One year after the controversial campaign failed to create the city of St. George, the city’s most passionate proponents say they want to start over again a year from now.

The 21-month push to create a new city in the southeastern part of the parish was fueled by people wanting a separate school system and tax base for their community. Volunteers amassed 17,788 valid signatures on a petition that would have brought the creation of St. George to a vote, but they were 71 signatures short of the necessary 25 percent of voters in the proposed boundaries of the city.

The St. George movement also drew blistering criticism from some city-parish leaders and residents. It’s expected to become an issue in the upcoming East Baton Rouge Parish mayoral candidate election, and many major candidates already are laying out their political strategies for how to prevent the movement from resurfacing.

Opponents worried last time that creating a new city with 25 percent of the parish’s population would devastate the city-parish budget and leave behind many of Baton Rouge’s poorer residents.

After the Registrar of Voters Office announced last June that the St. George petition fell short of its required signatures, state law mandated that the incorporation effort could not come back up for two years.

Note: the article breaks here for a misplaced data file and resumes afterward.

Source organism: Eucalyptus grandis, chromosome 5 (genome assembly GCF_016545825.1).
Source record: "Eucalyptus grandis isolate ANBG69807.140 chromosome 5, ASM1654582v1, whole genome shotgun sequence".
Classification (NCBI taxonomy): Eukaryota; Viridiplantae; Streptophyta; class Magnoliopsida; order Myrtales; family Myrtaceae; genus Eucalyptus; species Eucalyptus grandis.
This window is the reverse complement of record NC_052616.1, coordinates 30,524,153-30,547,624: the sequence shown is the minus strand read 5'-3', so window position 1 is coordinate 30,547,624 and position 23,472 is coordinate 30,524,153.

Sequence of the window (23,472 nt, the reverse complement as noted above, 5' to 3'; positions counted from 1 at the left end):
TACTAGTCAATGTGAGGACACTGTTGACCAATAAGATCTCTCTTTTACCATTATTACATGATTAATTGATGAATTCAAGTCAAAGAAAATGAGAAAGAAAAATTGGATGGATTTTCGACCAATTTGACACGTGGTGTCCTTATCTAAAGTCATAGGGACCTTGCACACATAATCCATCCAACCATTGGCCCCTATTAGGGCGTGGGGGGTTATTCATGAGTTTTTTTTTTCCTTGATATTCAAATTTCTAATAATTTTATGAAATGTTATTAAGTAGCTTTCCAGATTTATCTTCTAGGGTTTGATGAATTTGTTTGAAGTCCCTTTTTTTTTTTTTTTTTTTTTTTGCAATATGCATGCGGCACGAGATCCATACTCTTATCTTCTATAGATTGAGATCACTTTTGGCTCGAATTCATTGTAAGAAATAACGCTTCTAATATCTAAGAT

St. George co-chairman Norman Browning said the same frustration is still brewing within people in the southeast part of the parish who are frustrated that their neighborhood public schools are not highly rated. But affording private school also is not an option for everyone, which Browning said has forced young families to flee to neighboring cities like Zachary with top-rated school systems.

“Our intention is to move forward with this,” Browning said. “Nothing’s changed. People still need mortgages to put their kids through school.”

In another year from now, Browning expects that the St. George movement will not have trouble regaining its spark and keeping the stamina to go through another petition process.

The purpose of creating the new city was to create a separate school system from East Baton Rouge Parish, but creating the school system without the new city was unsuccessful in the Louisiana Legislature.

“The energy for St. George is sustained by frustration over a lack of quality education,” said Dwight Hudson, who volunteered for the St. George campaign and is running for the Metro Council this fall.

One sign of the St. George movement’s confidence: Its Facebook page compared the local St. George movement to the global “Brexit” of people in the United Kingdom voting June 23 to leave the European Union.

“Britain chooses sovereignty. We completely understand. 50 weeks and counting,” reads the St. George Facebook page.

Mayoral candidates